Because your: Egs are in a dependent position and allow gravity to work. Try elevating legs wh en sitting if possible.
A 45-year-old member asked:
Dr. Colin Kerr
43 years experience Family Medicine
Back cracking: "cracking" of joints is a normal phenomenon. When you pull on a finger, your knuckles crack. Virtually any of the other joints in your body will do th ... Read More
A 28-year-old female asked:
Dr. Eric Lullove
18 years experience Podiatry
Get off the toitlet!: The numbness is from direct pressure on the sciatic nerve when you sit on the toilet too long. Avoid prolonged "office" time in the bathroom. Get in ... Read More
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A 46-year-old member asked:
Dr. Jesse Lipnick
29 years experience Physical Medicine and Rehabilitation
Restless legs: Legs tingle from multiple causes. Could be a condition called restless leg syndrome or it could be neuropathy. You also might have an allergic skin ... Read More
A 46-year-old member asked:
Dr. Ronald Krauser
51 years experience Rheumatology
? Knee problem: It sounds as if your knees are the issue. See your own doctor or an orthopedist.
A 41-year-old male asked:
Dr. Jeffrey Kass
27 years experience Podiatry
Possible nerve: Entrapment or impingement from your back.
A 38-year-old member asked:
Dr. Carol Van der Harst
34 years experience Physical Medicine and Rehabilitation
Depends: If the tingling is temporary, and relieved by positional changes, it could be a neck, jaw, or facial nerve problem. A neurologist or physiatrist can ... Read More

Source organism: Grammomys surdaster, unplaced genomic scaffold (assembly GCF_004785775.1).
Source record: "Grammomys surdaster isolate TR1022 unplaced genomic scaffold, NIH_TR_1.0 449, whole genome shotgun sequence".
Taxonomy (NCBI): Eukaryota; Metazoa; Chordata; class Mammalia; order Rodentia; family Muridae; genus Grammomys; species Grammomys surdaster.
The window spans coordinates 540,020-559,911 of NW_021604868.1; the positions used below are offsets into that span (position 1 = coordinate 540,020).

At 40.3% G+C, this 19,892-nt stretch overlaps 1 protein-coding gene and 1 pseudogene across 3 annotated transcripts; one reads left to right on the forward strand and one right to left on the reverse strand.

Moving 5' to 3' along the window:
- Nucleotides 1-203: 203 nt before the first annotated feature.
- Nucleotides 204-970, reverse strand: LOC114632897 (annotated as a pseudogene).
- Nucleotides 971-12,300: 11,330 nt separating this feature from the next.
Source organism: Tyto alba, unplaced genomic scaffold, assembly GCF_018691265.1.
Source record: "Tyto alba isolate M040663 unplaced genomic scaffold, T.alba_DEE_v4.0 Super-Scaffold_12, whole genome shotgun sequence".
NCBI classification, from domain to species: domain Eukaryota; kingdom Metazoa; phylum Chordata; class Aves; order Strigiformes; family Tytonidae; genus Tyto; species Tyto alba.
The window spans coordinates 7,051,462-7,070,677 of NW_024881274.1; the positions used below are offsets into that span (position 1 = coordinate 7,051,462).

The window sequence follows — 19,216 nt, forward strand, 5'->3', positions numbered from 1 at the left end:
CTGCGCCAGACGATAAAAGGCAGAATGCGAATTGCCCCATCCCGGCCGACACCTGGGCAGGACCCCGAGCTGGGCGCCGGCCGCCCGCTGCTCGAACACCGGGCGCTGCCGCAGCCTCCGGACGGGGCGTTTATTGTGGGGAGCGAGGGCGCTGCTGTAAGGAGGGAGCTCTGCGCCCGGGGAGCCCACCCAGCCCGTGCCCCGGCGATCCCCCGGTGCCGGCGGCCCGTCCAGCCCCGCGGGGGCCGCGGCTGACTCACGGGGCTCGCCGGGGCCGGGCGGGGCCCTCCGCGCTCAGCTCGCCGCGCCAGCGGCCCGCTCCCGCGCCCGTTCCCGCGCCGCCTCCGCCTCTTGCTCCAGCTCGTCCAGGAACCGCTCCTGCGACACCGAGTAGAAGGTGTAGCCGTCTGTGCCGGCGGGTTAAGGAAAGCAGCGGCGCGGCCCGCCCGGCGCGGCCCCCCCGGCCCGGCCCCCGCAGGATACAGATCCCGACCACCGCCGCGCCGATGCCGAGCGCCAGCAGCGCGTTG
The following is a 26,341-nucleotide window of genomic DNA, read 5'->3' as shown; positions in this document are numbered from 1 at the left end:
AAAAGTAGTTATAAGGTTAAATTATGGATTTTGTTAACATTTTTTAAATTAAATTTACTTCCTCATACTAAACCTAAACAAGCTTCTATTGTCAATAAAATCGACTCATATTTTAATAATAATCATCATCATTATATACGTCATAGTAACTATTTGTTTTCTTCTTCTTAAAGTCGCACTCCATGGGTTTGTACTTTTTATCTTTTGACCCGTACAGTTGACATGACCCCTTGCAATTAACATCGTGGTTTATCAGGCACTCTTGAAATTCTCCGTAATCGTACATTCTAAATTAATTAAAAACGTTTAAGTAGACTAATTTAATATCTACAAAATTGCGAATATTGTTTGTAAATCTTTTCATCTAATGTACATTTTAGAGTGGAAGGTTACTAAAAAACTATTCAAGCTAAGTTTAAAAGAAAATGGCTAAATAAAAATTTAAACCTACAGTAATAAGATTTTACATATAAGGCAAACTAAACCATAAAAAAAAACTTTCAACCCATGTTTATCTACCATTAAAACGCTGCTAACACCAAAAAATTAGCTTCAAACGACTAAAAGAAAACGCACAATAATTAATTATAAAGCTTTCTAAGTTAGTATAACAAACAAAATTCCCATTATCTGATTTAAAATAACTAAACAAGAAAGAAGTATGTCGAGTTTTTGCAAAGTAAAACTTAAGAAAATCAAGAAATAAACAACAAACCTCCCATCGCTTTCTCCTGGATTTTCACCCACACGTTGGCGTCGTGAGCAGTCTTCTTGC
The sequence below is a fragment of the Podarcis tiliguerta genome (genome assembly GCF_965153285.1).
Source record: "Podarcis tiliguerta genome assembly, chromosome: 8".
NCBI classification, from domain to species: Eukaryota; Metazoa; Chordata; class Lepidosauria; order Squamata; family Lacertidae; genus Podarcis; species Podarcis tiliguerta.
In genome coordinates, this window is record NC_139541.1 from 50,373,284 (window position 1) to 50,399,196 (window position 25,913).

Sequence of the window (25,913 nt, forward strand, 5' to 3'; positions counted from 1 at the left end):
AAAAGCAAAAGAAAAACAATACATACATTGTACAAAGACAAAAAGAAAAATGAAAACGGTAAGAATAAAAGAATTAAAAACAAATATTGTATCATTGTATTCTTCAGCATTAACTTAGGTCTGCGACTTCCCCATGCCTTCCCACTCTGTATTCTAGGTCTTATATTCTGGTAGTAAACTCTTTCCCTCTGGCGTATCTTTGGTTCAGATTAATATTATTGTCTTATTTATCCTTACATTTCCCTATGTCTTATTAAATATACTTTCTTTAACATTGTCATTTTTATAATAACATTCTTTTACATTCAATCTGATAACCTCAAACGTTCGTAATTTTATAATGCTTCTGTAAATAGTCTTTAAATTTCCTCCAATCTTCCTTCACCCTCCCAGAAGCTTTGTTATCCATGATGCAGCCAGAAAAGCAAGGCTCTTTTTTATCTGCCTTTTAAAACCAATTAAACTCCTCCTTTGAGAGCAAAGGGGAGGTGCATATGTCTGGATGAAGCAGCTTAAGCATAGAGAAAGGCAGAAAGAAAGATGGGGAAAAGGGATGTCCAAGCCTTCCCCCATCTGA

A 52-year-old female asked:
Dr. Mark Loury
38 years experience ENT and Head and Neck Surgery
May have bpv: You may have positional vertigo. It can be triggered by leaning forward, putting the head back, getting into and out of bed , or turning over in bed. ... Read More
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A 35-year-old member asked:
Dr. David Hicks
42 years experience Family Medicine
Swelling: It would help with more information but assuming this is pain in feet while standing for long periods of the day and when you sit they still hurt sugg ... Read More
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A 55-year-old member asked:
Dr. Charles Davant
48 years experience Family Medicine
? Restless legs: You may have 'restless leg syndrome'. Google it. Your doc has treatments that may help. Ask him to check muscle enzymes and an iron level.
A 27-year-old female asked:
Dr. Oscar Novick
57 years experience Pediatrics
RLS: You may have restless leg syndrome. Check with your doctor for help.
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A 31-year-old female asked:
Dr. Arnold Beresh
40 years experience Podiatry
Several things: You may be putting pressure on the nerve. When you bike most of the pressure is on the toes and you may be irritating the nerve to the toes.
A 26-year-old female asked:
Dr. Kenneth Grossman
43 years experience Endodontics
Low blood pressure: Check your blood pressure. This is a sign of ortho static hypotension, commonly called low blood pressure.